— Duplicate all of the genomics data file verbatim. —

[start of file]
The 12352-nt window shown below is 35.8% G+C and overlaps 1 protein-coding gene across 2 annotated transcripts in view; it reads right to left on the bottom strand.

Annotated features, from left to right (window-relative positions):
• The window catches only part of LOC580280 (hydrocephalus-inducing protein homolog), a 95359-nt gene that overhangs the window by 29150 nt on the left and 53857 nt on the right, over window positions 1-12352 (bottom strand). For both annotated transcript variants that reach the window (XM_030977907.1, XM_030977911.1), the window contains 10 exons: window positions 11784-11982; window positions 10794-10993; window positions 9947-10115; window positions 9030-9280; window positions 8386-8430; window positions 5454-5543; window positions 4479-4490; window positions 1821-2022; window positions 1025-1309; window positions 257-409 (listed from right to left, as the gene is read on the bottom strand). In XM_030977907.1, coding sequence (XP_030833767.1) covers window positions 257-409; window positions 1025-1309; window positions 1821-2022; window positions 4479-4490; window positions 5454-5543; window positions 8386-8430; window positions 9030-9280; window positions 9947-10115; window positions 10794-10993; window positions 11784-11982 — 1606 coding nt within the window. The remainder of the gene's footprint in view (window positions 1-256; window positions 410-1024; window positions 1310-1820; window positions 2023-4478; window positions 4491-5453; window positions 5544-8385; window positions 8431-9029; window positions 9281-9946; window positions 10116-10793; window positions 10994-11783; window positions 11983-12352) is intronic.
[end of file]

The 12352-nt window shown below is 35.8% G+C and overlaps 1 protein-coding gene across 2 annotated transcripts in view; it reads right to left on the bottom strand.

Annotated features, from left to right (window-relative positions):
• The window catches only part of LOC580280 (hydrocephalus-inducing protein homolog), a 95359-nt gene that overhangs the window by 29150 nt on the left and 53857 nt on the right, over window positions 1-12352 (bottom strand). For both annotated transcript variants that reach the window (XM_030977907.1, XM_030977911.1), the window contains 10 exons: window positions 11784-11982; window positions 10794-10993; window positions 9947-10115; window positions 9030-9280; window positions 8386-8430; window positions 5454-5543; window positions 4479-4490; window positions 1821-2022; window positions 1025-1309; window positions 257-409 (listed from right to left, as the gene is read on the bottom strand). In XM_030977907.1, coding sequence (XP_030833767.1) covers window positions 257-409; window positions 1025-1309; window positions 1821-2022; window positions 4479-4490; window positions 5454-5543; window positions 8386-8430; window positions 9030-9280; window positions 9947-10115; window positions 10794-10993; window positions 11784-11982 — 1606 coding nt within the window. The remainder of the gene's footprint in view (window positions 1-256; window positions 410-1024; window positions 1310-1820; window positions 2023-4478; window positions 4491-5453; window positions 5544-8385; window positions 8431-9029; window positions 9281-9946; window positions 10116-10793; window positions 10994-11783; window positions 11983-12352) is intronic.